Rhythms of Life

If there are daily or weekly rhythms of life we need to abide by, there are also annual rhythms, transition moments and different seasons of life to which we also need to attend. We can start with an annual retreat. As we move into a new assignment, we need to find the time to grieve and let go of the old and open ourselves to the new.

As we age, we find advancing middle age, or even the “golden years,” upon us, and our needs change. Each of these moments in our life cycle holds challenges but also grace and opportunities for personal and professional growth.

The good news here is that the Church encourages us and supports us to take the need for all kinds of personal renewal seriously. Dioceses and religious communities set aside funds for clergy retreats and programs of continuing education. (And if yours doesn’t, you have every reason to lobby for that.) The Catholic Church has an outstanding network of retreat centers, and if one is not near, we are likely to find that many other churches do have places of retreat, which would welcome us.

In addition, there is an amazing array of educational institutions, too, many of which sponsor programs of ongoing formation, skill-building for pastoral ministry, spirituality, theology and other areas of interest. Our parishioners, too, generally understand and want to support us in our quest for spiritual nourishment and personal refreshment. In their own professions, they are likely to have requirements for ongoing learning, so they know what this means and how important it is — and they know they will benefit from a priest who is rested, renewed and still growing personally.

One of the sad things I’ve encountered over the years is the priest who has not opened a book or gone on a retreat or set aside time for an educational experience since he left the seminary. For some, the very suggestion seems to conjure up bad memories of initial formation.

Something has gone wrong here, and it makes me wonder why. Are our seminaries too much like hothouses, too distant in character from the life we will lead as priests, places that foster evaluative hoop-jumping just to reach a career goal? Are we teaching theology in ways that desiccate the life of the Spirit in us? I don’t know the answers. But, ideally, initial formation should nurture in us a thirst for lifelong learning, prayer and growth.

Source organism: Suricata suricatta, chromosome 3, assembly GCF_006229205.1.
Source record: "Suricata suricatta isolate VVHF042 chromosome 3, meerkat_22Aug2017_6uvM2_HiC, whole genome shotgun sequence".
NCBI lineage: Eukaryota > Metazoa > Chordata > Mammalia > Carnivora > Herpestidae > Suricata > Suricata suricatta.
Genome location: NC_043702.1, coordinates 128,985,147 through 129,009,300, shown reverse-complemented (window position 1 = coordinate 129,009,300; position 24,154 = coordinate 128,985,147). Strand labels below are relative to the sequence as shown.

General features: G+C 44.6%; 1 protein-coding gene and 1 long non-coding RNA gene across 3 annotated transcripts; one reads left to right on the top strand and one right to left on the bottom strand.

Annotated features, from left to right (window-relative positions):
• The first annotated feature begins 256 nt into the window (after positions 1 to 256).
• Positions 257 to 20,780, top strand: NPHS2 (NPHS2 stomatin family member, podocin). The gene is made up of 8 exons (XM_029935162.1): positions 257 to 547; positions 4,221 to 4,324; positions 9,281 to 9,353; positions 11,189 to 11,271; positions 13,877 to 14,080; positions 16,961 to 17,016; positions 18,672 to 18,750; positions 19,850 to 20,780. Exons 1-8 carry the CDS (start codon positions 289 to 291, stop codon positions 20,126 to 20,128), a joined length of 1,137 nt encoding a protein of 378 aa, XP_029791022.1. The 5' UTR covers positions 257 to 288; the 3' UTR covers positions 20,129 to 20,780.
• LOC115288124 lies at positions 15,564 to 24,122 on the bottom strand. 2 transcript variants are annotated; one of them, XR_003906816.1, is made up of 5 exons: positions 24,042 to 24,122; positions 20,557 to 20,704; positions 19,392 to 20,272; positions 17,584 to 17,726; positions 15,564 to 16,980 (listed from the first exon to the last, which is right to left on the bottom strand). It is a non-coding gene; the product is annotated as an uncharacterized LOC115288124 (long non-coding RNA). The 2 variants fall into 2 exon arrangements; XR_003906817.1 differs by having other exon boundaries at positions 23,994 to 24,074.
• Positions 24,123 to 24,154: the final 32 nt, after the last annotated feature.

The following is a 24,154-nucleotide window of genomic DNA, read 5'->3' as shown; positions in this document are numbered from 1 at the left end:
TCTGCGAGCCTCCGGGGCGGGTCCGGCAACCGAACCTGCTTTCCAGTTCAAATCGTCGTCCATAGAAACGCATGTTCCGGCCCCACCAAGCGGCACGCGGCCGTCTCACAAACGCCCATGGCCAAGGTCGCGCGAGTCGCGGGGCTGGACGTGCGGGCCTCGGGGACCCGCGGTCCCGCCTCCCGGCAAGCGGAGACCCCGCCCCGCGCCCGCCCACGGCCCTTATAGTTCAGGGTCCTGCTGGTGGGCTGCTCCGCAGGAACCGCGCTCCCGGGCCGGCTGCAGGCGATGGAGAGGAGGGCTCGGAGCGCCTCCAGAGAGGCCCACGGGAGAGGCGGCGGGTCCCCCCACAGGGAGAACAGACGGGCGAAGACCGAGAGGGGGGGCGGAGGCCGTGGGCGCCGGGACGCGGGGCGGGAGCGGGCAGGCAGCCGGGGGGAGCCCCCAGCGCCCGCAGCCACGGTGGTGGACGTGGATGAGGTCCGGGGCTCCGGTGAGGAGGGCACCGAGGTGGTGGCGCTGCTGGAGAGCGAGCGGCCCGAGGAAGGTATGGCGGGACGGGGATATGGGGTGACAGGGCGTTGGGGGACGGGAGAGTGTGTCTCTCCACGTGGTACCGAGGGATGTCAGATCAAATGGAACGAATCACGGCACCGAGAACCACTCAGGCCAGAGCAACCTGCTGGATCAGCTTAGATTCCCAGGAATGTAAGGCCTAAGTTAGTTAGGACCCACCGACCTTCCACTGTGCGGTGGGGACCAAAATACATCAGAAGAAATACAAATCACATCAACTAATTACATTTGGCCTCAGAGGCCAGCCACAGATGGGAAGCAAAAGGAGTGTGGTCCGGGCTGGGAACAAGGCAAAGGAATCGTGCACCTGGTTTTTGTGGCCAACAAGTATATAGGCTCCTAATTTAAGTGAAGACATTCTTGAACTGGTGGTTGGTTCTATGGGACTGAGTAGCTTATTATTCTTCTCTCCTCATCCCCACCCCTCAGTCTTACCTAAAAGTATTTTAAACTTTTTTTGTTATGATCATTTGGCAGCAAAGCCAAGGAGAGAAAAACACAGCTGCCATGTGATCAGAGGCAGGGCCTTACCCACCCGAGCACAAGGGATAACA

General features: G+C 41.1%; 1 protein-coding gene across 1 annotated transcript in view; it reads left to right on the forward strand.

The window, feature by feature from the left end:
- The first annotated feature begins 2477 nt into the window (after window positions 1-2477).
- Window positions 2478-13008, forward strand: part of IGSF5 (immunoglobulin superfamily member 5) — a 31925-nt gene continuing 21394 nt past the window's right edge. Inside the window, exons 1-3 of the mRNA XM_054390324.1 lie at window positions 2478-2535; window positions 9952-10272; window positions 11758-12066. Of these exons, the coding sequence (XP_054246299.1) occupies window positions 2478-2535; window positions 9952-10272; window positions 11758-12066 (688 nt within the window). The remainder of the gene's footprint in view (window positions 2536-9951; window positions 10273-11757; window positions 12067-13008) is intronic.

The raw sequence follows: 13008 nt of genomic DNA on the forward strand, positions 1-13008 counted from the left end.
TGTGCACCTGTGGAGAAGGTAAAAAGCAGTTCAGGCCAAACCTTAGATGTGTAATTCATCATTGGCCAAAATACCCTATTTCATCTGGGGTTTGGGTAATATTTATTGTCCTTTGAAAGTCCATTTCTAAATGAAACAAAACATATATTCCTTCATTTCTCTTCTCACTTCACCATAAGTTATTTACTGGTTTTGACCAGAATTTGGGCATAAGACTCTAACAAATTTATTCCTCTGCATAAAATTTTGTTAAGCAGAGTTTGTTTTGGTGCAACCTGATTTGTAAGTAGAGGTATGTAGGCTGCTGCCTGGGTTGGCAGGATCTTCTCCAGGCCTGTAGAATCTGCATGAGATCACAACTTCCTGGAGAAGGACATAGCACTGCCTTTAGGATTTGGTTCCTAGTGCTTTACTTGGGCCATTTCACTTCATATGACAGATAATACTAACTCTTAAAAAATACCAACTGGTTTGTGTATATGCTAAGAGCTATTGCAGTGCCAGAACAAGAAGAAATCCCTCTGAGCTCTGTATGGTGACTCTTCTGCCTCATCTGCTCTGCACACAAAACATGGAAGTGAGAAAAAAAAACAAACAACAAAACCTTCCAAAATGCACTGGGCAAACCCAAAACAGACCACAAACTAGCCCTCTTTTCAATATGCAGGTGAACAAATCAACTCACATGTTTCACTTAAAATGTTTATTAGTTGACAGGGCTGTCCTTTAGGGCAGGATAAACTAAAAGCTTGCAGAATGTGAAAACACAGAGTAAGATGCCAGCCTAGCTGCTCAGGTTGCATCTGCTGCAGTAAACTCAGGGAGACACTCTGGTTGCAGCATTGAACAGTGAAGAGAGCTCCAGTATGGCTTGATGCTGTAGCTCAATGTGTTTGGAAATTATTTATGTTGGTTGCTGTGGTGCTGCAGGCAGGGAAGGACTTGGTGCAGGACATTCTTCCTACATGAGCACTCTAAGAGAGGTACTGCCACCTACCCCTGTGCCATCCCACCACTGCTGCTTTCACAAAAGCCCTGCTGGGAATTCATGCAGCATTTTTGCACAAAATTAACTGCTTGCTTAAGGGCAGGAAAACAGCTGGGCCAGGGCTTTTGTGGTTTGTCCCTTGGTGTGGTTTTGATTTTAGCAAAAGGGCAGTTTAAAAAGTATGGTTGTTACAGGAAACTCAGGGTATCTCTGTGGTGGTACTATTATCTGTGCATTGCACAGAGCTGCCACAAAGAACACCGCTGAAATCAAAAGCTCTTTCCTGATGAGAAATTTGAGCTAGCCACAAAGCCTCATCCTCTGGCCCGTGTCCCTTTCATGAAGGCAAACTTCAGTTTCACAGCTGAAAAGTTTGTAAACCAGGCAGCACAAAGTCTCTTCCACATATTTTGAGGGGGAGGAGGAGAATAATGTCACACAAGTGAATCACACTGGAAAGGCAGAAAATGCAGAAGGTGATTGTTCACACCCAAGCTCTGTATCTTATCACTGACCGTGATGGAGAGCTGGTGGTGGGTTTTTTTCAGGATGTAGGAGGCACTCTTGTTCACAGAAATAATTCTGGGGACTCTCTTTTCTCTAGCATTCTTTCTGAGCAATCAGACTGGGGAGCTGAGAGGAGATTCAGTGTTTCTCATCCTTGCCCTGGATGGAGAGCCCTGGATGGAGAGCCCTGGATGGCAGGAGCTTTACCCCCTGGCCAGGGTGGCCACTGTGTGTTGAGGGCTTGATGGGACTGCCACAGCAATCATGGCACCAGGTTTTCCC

There is a burden here, too, for those of us who sponsor or lead programs of continuing formation for clergy. In retreats and programs of ongoing formation that I’ve been privileged to help lead over the years, I have always tried to maintain a balance that attends to and nourishes the whole person. Educational efforts, which only aim at the head or the development of skills, will succeed only if the participants also feel valued as persons with affective, social and spiritual lives. Every such program should have something of a holistic, integrated, retreat-like feel. I find that many priests like to get together and will look forward to the annual priests’ convocation if they are confident that the program and atmosphere will build relationships among them and with the Lord.

Let’s be honest here: while we have fine documents on this topic telling us that we are obligated to take continuing education seriously, on a practical level we Catholics have not done very well in this area. Many of us know Protestant and Jewish clergy colleagues who are required to earn a minimum of continuing education units each year and are held accountable for that. I only know one Catholic diocese in this country that has a system anything like that. That diocese incentivizes continuing formation by rewarding those who take it seriously with a periodic 90-day sabbatical. Maybe we need more of that.

But the real key, I think, is to approach our need for renewal honestly, and to see it as the exciting, life-giving opportunity it actually is. Jesus, Our Lord, wants to stir the life in us into flame. He wants to give us that Spirit of zealous love, which Paul held out to his junior colleague Timothy. Our ministry is that important — and we are that loved! — that we need to let Christ care for us and fan the flame within us.

FATHER MICHAEL E. CONNORS, CSC, is a pastoral theologian in the theology department at the University of Notre Dame and director of the John S. Marten Program in Homiletics and Liturgics.



“The term ‘ongoing formation’ is a reminder that the one experience of discipleship of those called to priesthood is never interrupted. The priest not only ‘learns to know Christ’ but, under the action of the Holy Spirit, he finds himself within a process of gradual and continuous configuration to him, in his being and his acting, which constantly challenges the person to inner growth.” — Ratio Fundamentalis Institutionis Sacerdotalis (“The Gift of the Priestly Vocation”), No. 80